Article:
THE  CITY  PERSONAL INCOME TAX EQUAL TO THE APPLICABLE PERCENTAGE OF THE
CREDIT ALLOWED UNDER PARAGRAPH TWO OF SUBSECTION (A) OF SECTION  TWENTY-
ONE OF THE INTERNAL REVENUE CODE (WITHOUT REGARD TO WHETHER THE TAXPAYER
IN FACT CLAIMED THE CREDIT UNDER SUCH SECTION TWENTY-ONE FOR THE TAXABLE
YEAR),  TO A TAXPAYER WHO CLAIMED A CREDIT PURSUANT TO SUBSECTION (C) OF
SECTION SIX HUNDRED SIX OF THIS CHAPTER FOR THE SAME TAXABLE YEAR,  WITH
RESPECT  TO  QUALIFYING  INDIVIDUALS  AS  DEFINED  IN  PARAGRAPH  ONE OF
SUBSECTION (B) OF SECTION TWENTY-ONE OF THE INTERNAL REVENUE CODE (WITH-
OUT REGARD TO WHETHER THE TAXPAYER IN FACT CLAIMED THE CREDIT UNDER SUCH
SECTION TWENTY-ONE FOR THE TAXABLE  YEAR)  WHO  ARE  DEPENDENTS  OF  THE
TAXPAYER,  AND  WHO  HAVE  NOT ATTAINED THE AGE OF FOUR.  THE APPLICABLE
PERCENTAGE SHALL BE DETERMINED AS FOLLOWS:

 EXPLANATION--Matter in ITALICS (underscored) is new; matter in brackets
                      [ ] is old law to be omitted.
                                                           LBD10176-02-4

S. 4548--A                          2

  (A) IF HOUSEHOLD GROSS INCOME AS DEFINED IN SUBPARAGRAPH (A) OF  PARA-
GRAPH  THREE OF SUBDIVISION (B) OF SECTION 11-1706 OF THE ADMINISTRATIVE
CODE OF THE CITY OF NEW YORK IS FORTY-FIVE THOUSAND DOLLARS OR LESS, THE
APPLICABLE PERCENTAGE SHALL BE NINETY PERCENT.
  (B) IF SUCH HOUSEHOLD GROSS INCOME IS GREATER THAN FORTY-FIVE THOUSAND
DOLLARS  BUT  NOT  GREATER  THAN  SIXTY THOUSAND DOLLARS, THE APPLICABLE
PERCENTAGE SHALL BE FIFTY PERCENT PLUS  THE  PRODUCT  OF  FORTY  PERCENT
MULTIPLIED  BY  ONE  MINUS  A  FRACTION,  THE NUMERATOR OF WHICH IS SUCH
HOUSEHOLD GROSS INCOME LESS FORTY-FIVE THOUSAND DOLLARS AND THE  DENOMI-
NATOR OF WHICH IS FIFTEEN THOUSAND DOLLARS.
  (C)  IF  SUCH  HOUSEHOLD  GROSS  INCOME IS GREATER THAN SIXTY THOUSAND
DOLLARS BUT  NOT GREATER THAN ONE HUNDRED FIFTY  THOUSAND  DOLLARS,  THE
APPLICABLE PERCENTAGE SHALL BE FIFTY PERCENT.
  (D)  IF  SUCH HOUSEHOLD GROSS INCOME IS GREATER THAN ONE HUNDRED FIFTY
THOUSAND DOLLARS BUT NOT GREATER THAN ONE HUNDRED SEVENTY-FIVE  THOUSAND
DOLLARS,  THE APPLICABLE PERCENTAGE SHALL BE FIFTY PERCENT MULTIPLIED BY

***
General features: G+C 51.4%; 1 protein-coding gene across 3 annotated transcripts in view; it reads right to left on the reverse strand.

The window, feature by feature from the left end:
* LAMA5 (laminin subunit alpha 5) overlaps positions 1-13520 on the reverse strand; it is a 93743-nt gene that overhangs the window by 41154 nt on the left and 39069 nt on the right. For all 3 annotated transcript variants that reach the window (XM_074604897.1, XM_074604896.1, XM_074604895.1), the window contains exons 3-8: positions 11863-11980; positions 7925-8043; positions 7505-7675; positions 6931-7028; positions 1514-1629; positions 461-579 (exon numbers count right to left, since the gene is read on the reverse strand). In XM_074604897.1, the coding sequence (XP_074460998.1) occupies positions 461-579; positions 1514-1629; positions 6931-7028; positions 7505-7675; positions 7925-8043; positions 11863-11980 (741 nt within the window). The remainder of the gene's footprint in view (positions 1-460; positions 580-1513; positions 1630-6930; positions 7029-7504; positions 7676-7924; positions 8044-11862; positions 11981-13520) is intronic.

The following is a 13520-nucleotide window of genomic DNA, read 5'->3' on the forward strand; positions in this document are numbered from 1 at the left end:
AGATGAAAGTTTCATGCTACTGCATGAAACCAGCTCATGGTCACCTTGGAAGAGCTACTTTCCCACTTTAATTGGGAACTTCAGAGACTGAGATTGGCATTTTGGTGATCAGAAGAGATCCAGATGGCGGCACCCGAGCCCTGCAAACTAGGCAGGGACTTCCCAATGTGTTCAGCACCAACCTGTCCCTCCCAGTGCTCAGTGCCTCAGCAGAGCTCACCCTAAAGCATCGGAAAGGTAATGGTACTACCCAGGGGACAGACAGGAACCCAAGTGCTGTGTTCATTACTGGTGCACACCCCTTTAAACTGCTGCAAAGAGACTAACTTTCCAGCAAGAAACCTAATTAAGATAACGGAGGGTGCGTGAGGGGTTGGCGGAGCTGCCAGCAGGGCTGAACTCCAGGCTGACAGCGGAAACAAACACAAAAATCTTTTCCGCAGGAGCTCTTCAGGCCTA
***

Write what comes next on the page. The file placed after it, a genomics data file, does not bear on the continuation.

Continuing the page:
ONE MINUS A FRACTION, THE NUMERATOR OF WHICH  IS  SUCH  HOUSEHOLD  GROSS
INCOME  LESS  ONE  HUNDRED FIFTY THOUSAND DOLLARS AND THE DENOMINATOR OF
WHICH IS TWENTY-FIVE THOUSAND DOLLARS.
  (E) IF SUCH HOUSEHOLD GROSS INCOME IS GREATER THAN ONE HUNDRED  SEVEN-
TY-FIVE THOUSAND DOLLARS, THE APPLICABLE PERCENTAGE SHALL BE ZERO.
  (2)  THE  CREDIT  UNDER  THIS  SUBSECTION SHALL BE ALLOWED AGAINST THE
TAXES IMPOSED BY THIS ARTICLE REDUCED BY THE CREDITS PERMITTED  BY  THIS
ARTICLE.   IF THE CREDIT EXCEEDS THE TAX AS SO REDUCED, THE TAXPAYER MAY
RECEIVE, AND THE STATE COMPTROLLER, SUBJECT TO THE  CERTIFICATE  OF  THE
COMMISSIONER,  SHALL PAY AS AN OVERPAYMENT, WITHOUT INTEREST, THE AMOUNT
OF SUCH EXCESS, PROVIDED, HOWEVER, IN THE CASE OF A TAXPAYER  WHO  IS  A
PART-YEAR RESIDENT OF THE CITY ANY SUCH OVERPAYMENT UNDER THIS PARAGRAPH
SHALL  BE LIMITED TO THE AMOUNT OF SUCH EXCESS MULTIPLIED BY A FRACTION,
THE NUMERATOR OF WHICH IS FEDERAL ADJUSTED GROSS INCOME FOR  THE  PERIOD
OF  RESIDENCE,  COMPUTED  AS  IF THE TAXABLE YEAR FOR FEDERAL INCOME TAX
PURPOSES WERE LIMITED TO THE PERIOD OF RESIDENCE, AND THE DENOMINATOR OF
WHICH IS FEDERAL ADJUSTED GROSS INCOME FOR THE TAXABLE YEAR.
  (3) IN THE CASE OF A MARRIED COUPLE WHO FILED A JOINT FEDERAL  RETURN,
BUT WHO ARE REQUIRED TO DETERMINE THEIR CITY TAXES SEPARATELY, THE CRED-
IT  ALLOWED  PURSUANT TO THIS SUBSECTION MAY ONLY BE APPLIED AGAINST THE
TAX IMPOSED ON THE SPOUSE WITH THE LOWER TAXABLE INCOME, COMPUTED  WITH-
OUT  REGARD  TO  SUCH  CREDIT, PROVIDED, HOWEVER, IF THE SPOUSE WITH THE
LOWER TAXABLE INCOME IS A NONRESIDENT OF SUCH CITY, NO CREDIT  SHALL  BE
ALLOWED  UNDER  THIS SUBSECTION. IN THE CASE OF A MARRIED COUPLE WHO ARE
NOT REQUIRED TO FILE A FEDERAL RETURN, THE CREDIT UNDER THIS  SUBSECTION
SHALL  BE  ALLOWED  ONLY  IF SUCH TAXPAYERS FILE A JOINT CITY INCOME TAX
RETURN.
  (4) ANY LOCAL LAW ADOPTED PURSUANT TO THIS SUBSECTION MAY PROVIDE  FOR
A  CREDIT  AS  AUTHORIZED  BY THIS SUBSECTION FOR A MAXIMUM OF THREE AND
ONE-HALF CONSECUTIVE CALENDAR YEARS; PROVIDED, HOWEVER,  THAT  ANY  SUCH
CREDIT  MAY  NOT APPLY BEFORE JULY FIRST, TWO THOUSAND FOURTEEN OR AFTER
TAXABLE YEARS BEGINNING ON OR AFTER JANUARY FIRST,  TWO  THOUSAND  EIGH-
TEEN;  PROVIDED  FURTHER,  HOWEVER,  THAT  ANY  CREDIT PERMITTED BY THIS
SUBSECTION TO A TAXPAYER IN THE TAXABLE YEAR BEGINNING ON JANUARY FIRST,
TWO THOUSAND FOURTEEN, SHALL BE PRORATED ON THE BASIS OF THE  NUMBER  OF
DAYS REMAINING IN THE CALENDAR YEAR OF SUCH TAXABLE YEAR.
  S 2. This act shall take effect immediately.